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ClimateNLP: Analyzing Public Sentiment Towards Climate Change: Proposed Approachby@escholar

ClimateNLP: Analyzing Public Sentiment Towards Climate Change: Proposed Approach

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The natural language processing approaches can be applied to the climate change domain as well for finding the causes and leveraging patterns such as public sentiment and discourse towards this global issue.
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This paper is available on arxiv under CC 4.0 license.

Authors:

(1) Ajay Krishnan T. K., School of Digital Sciences;

(2) V. S. Anoop, School of Digital Sciences.

4 Proposed Approach

This section deals with the proposed methodology for the sentiment analysis of climate-related tweets from Twitter using ClimateBERT embeddings and Random Forest Classifier. The overall workflow of the proposed approach is given in Figure 1.


Figure 1: Overall workflow of the sentiment analysis on climate Change tweets


4.1 Dataset

The methodology begins with data collection from Twitter using the snscrape library. The collected data is loaded into a pandas DataFrame for further processing. The dataset consists of climate change-related tweets, valuable for sentiment analysis. The tweets gathered between 1 January 2022 and 2 February 2023. However, it’s important to note that the collected data may contain class imbalance, where certain sentiment categories are overrepresented while others are underrepresented. This could potentially bias the model’s predictions. Initially, the dataset consisted of 4410 data points. After data augmentation, the final dataset consists of 5506 data points, with three labels, Positive, Negative and Neutral. The data set is available at https://github.com/appliednlp-duk/nlp-climate-change. Table 1 shows the example of labeling for each tweet, whether it is Positive, Negative, or Neutral.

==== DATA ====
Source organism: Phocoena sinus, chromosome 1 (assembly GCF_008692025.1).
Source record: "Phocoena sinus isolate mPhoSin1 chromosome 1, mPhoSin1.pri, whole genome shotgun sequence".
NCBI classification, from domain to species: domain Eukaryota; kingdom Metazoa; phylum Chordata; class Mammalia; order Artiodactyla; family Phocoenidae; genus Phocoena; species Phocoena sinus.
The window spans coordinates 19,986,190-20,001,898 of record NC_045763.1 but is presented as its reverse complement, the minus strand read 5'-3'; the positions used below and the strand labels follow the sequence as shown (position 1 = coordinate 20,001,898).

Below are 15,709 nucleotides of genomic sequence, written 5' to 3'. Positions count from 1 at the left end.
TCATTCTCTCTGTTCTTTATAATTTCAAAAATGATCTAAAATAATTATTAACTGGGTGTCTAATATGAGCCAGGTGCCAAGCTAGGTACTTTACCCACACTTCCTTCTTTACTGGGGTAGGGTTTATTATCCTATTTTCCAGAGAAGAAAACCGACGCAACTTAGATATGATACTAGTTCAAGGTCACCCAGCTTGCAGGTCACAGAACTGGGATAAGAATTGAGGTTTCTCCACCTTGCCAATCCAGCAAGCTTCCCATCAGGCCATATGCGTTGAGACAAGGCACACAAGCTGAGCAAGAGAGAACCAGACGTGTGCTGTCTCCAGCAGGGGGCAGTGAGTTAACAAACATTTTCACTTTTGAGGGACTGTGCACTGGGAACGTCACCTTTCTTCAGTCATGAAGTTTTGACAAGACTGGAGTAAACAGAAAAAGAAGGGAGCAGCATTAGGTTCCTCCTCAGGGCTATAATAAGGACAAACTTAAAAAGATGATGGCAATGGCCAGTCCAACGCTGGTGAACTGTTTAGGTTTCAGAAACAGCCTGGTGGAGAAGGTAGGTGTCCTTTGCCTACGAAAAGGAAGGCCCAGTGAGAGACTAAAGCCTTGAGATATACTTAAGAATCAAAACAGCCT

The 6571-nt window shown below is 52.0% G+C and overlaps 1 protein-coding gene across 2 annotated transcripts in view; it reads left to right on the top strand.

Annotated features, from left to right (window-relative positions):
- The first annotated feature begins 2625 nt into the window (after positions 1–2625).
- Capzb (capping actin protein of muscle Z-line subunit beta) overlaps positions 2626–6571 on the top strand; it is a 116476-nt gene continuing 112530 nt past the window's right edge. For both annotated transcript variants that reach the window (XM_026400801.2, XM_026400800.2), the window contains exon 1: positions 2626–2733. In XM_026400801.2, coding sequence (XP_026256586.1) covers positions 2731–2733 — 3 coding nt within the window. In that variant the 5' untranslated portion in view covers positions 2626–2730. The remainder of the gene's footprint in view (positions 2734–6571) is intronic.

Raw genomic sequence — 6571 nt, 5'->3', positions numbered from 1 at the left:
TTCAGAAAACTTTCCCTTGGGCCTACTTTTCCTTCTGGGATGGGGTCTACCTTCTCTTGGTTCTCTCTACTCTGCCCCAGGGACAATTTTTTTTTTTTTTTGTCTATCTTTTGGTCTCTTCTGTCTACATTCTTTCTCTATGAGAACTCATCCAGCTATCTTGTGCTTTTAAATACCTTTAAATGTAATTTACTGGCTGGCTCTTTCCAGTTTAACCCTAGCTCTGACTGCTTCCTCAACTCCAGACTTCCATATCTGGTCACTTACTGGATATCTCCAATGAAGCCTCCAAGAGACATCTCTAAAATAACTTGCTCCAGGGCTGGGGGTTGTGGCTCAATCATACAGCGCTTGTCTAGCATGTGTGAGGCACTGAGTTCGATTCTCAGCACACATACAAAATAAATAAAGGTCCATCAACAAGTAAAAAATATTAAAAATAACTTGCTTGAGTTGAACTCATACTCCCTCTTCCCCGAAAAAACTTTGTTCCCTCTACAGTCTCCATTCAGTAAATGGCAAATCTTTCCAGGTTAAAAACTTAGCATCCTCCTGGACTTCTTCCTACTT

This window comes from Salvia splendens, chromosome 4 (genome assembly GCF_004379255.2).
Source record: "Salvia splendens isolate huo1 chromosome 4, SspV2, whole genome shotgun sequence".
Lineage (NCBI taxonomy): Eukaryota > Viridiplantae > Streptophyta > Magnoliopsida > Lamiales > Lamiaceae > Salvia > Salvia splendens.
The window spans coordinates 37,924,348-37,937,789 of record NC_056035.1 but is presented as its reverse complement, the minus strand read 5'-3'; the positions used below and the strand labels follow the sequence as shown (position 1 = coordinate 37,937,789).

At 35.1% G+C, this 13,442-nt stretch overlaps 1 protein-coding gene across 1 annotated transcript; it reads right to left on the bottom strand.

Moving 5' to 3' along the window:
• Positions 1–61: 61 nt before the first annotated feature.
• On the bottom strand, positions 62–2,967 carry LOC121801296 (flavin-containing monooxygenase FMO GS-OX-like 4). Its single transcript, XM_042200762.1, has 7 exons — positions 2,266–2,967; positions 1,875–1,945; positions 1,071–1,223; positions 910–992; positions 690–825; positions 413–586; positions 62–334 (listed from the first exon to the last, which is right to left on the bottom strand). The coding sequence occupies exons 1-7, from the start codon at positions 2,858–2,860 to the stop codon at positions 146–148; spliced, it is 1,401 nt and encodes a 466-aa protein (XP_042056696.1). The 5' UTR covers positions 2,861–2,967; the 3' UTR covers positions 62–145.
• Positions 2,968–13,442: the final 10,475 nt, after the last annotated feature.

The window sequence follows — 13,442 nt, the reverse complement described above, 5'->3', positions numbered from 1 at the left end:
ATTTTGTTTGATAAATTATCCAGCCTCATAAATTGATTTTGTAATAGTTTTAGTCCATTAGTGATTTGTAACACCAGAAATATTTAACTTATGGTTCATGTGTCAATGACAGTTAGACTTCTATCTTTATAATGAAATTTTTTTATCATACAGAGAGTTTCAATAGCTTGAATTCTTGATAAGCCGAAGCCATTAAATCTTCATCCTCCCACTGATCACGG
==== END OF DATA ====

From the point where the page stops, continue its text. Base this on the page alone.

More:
4.2 Data Preprocessing

To prepare the data for sentiment analysis, several preprocessing steps are applied. Special characters and digits are removed, and the text is converted to lowercase to ensure consistency. Tokenization is performed, which involves splitting the words into individual units. Stopwords (common words with little contextual meaning) are removed, and stemming or lemmatization techniques may be applied to normalize the words. This preprocessing step ensures the text data is cleaned and ready for further analysis.


4.3 Experimental setup

This section describes the experiment for implementing the proposed approach detailed in section 3. All the experiments were executed on NVIDIA A100 with 80 GB GPU memory and 1,935 GB/Second bandwidth. The ChatGPT Sentiment tweets were pre-processed to make them ready for experimentation. All scripts were written in Python 3.9, and the Machine Learning Models were used from the Scikit-Learn library available at https://scikitlearn.org/ stable/.